In this raw, emotional memoir, Nate Bennett shares the blog he maintained to work through his grief over the sudden loss of his wife Shannon. He is surprised and comforted to discover a vast virtual community of support. His blog posts—alternately poignant and of dry wit—eventually attracted tens of thousands of hits and a following from readers who hadn’t known the couple.
This unique book gives the reader a window into the starkness of a widower’s grieving experience in real time.
What comes through in virtually every post is his love for Shannon as he weaves in vignettes from their life together, chronicling their love story and his efforts to recover.
And in the end, with the support of his virtual community and the strength he was able to draw from remembering Shannon’s wishes for him, he finds love again.
What is the one thing you want readers to know about your book?
I think the most important thing for me when it comes to what readers should know about the book is that the book is honest. I read a lot both for work and for fun and most all of what I read isn’t real – instead, it has been carefully sculpted from something real. It isn’t that the content isn’t honest – it’s that the author has manipulated the content so that it is smoother, sleeker, and prettier than what is real.
Shortly after Shannon died and the blogging began, I looked up an old acquaintance from high school that I knew (thanks, LinkedIn) worked in the publishing business. I told her about my blog and my hope that it might one day become a book that would help people through grief. She had a great piece of advice to me – she told me that I had to be very clear about what I was promising the reader and that then I had to keep that promise. I received very similar advice from my psychiatrist, although his reasoning was different. He reminded me that if I wasn't able to stay true to the facts of the situation, I effectively cheating in my effort to get well.
So from the beginning, I have made certain that I was honest. During the effort to get the blog in to print I resisted editors who wanted me to change the book – the most ridiculous admonition being to turn it in to “Widowerhood for Dummies.” Readers need to know that if they can handle the book, they will truly know what it is like to be crushed, to have no choice but to find a way to get better, and to begin to do just that.
About the author:
In the fall of 2011, Nate lost his wife of 26 years in a shocking turn of events. She’d just had an outpatient procedure on her shoulder and the doctor sent Nate to get the car to bring her home. In the next few minutes, things went terribly wrong. Shannon collapsed, never to recover. After more than a week in a critical care unit in pursuit of a cure, Nate honored Shannon’s wishes and had her life support discontinued and she died shortly later. Nate’s book, Shannon’s Gift, is the result of the blog Nate kept during Shannon’s hospitalization and after her death. Initially, the purpose of the blog was to keep friends and family informed of Shannon’s condition. Quickly, though, the blog became Nate’s catharsis and a way to stay connected to a web of supporters.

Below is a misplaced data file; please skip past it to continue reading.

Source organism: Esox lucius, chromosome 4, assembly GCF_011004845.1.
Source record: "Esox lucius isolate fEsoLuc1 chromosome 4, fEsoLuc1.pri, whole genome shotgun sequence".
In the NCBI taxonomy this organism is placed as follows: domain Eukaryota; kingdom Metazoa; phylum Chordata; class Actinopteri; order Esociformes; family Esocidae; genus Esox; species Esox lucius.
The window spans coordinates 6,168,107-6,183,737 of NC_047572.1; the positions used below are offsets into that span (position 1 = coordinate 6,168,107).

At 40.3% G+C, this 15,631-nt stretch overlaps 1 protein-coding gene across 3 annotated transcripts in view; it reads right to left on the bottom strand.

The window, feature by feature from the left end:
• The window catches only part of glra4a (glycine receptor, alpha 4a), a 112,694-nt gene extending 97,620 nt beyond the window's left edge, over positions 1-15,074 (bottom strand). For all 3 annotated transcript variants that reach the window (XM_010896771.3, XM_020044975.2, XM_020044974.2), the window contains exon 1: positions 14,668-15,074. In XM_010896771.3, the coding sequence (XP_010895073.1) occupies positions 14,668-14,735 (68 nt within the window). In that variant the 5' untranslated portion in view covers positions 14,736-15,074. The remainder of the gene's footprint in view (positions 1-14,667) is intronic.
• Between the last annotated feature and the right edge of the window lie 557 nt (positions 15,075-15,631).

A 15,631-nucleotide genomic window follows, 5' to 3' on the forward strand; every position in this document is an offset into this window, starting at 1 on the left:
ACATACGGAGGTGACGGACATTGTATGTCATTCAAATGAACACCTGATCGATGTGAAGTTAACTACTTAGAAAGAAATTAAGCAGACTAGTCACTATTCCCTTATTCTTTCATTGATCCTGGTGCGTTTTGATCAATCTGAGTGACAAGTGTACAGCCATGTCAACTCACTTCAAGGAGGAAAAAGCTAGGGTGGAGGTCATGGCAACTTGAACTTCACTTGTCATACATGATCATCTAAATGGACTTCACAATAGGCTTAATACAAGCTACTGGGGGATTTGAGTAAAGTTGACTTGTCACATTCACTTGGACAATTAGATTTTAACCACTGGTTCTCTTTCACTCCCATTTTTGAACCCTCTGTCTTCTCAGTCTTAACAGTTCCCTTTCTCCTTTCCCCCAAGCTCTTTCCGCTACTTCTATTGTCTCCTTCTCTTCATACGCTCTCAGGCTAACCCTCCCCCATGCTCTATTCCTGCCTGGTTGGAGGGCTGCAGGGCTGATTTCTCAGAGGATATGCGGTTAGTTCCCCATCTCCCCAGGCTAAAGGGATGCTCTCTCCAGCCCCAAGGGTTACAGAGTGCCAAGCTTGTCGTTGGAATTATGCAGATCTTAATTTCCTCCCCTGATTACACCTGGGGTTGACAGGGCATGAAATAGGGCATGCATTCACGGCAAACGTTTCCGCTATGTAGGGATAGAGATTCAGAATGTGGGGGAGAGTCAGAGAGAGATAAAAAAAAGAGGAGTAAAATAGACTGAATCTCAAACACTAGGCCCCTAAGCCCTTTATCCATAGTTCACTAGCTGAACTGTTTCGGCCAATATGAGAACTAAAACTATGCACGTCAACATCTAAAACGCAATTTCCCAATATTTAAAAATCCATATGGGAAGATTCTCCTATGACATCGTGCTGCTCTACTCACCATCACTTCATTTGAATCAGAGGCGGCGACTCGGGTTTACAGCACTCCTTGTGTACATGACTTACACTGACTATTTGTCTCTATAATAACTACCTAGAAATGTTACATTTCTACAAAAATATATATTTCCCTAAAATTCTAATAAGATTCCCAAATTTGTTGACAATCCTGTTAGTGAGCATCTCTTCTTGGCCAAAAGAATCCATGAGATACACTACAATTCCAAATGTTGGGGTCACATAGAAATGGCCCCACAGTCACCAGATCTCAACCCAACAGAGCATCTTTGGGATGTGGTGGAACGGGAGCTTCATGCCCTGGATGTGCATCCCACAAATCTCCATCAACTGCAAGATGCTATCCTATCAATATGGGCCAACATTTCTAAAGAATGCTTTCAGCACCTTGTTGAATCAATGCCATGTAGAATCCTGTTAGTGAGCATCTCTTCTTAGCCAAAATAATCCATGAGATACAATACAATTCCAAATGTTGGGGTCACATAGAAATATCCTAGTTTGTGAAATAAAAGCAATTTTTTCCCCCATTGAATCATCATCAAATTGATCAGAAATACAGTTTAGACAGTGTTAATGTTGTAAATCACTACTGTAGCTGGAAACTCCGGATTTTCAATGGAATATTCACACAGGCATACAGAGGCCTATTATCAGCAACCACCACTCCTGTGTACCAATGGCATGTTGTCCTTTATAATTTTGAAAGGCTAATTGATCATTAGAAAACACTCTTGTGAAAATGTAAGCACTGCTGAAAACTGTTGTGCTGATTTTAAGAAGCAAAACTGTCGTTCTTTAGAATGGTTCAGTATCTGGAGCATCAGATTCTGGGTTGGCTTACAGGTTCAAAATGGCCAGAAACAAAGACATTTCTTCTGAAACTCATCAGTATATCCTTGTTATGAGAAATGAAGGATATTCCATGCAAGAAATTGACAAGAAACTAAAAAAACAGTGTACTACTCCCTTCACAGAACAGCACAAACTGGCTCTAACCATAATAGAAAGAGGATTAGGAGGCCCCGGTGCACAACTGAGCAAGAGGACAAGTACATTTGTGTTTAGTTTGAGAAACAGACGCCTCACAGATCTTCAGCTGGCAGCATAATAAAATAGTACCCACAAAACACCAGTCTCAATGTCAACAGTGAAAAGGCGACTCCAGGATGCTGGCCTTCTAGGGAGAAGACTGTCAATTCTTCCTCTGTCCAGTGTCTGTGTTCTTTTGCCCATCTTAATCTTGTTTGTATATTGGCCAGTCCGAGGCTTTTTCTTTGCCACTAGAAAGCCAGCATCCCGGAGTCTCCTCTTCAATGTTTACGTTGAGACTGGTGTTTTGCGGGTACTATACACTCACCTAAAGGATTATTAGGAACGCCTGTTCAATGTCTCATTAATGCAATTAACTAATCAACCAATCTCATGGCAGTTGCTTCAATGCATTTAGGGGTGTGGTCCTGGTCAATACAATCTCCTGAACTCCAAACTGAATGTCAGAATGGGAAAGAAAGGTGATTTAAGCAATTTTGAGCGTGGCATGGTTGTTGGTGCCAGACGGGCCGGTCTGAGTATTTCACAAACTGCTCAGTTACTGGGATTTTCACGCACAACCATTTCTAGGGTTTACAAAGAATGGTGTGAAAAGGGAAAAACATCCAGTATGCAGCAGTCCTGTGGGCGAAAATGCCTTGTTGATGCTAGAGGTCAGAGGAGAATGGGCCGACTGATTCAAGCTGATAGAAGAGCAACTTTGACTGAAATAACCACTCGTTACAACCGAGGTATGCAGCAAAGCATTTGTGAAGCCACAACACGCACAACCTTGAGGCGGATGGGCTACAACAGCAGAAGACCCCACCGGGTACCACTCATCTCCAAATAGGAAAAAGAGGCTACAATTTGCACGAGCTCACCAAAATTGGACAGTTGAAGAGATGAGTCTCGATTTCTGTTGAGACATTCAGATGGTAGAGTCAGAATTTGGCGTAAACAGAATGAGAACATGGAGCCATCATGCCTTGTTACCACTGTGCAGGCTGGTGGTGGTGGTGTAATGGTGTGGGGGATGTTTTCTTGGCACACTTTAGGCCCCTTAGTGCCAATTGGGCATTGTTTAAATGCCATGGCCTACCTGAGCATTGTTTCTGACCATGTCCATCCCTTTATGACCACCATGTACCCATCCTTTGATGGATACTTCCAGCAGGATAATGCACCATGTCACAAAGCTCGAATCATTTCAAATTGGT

After the sudden loss of his wife, Nate was surprised and comforted to discover a vast virtual community of support. His blog posts – alternately expressing poignancy and dry wit – eventually attracted tens of thousands of readers and a following from people around the world that didn’t even know Nate or his wife. The unique book gives the reader a window into the starkness of a widower’s grief in real time and a look at how social media has changed grieving in today’s world. In the end, with the support of his virtual community and the strength he was able to draw from remembering Shannon’s wishes for him, he finds love again.
While Nate is new to the personal memoir genre, he is co-author of two management books, "Riding Shotgun: The Role of the COO" and “Your Career Game: How Game Theory Can Help You Achieve Your Professional Goals.” Both are books published by Stanford University Press. Additionally, his research has been published in respected scholarly journals such as the Academy of Management Review, the Academy of Management Journal, Psychological Bulletin, and the Journal of Applied Psychology. He has also published in many widely read resources for managers including the Harvard Business Review, Wall Street Journal, BusinessWeek.com and Forbes.com.
Nate Bennett is a professor of the J. Mack Robinson College of Business at Georgia State University in the summer of 2012. From 1999 to 2012, he was on the faculty of the business school at Georgia Tech, where he most recently held the position of the Catherine W. and Edwin A. Wahlen Professor of Management. From 1999 until 2010, he served as associate dean and then as senior associate dean. Prior to Georgia Tech, he served on the faculty at Louisiana State University. While at LSU, he served at times as the management department’s Ph.D. program coordinator, department chair, MBA program director, and associate dean.
Nate holds a BA in sociology, as well as a MA in Social Research from Tulane University. He earned his Ph.D. in Management from the Georgia Institute of Technology. He resides in Atlanta, GA.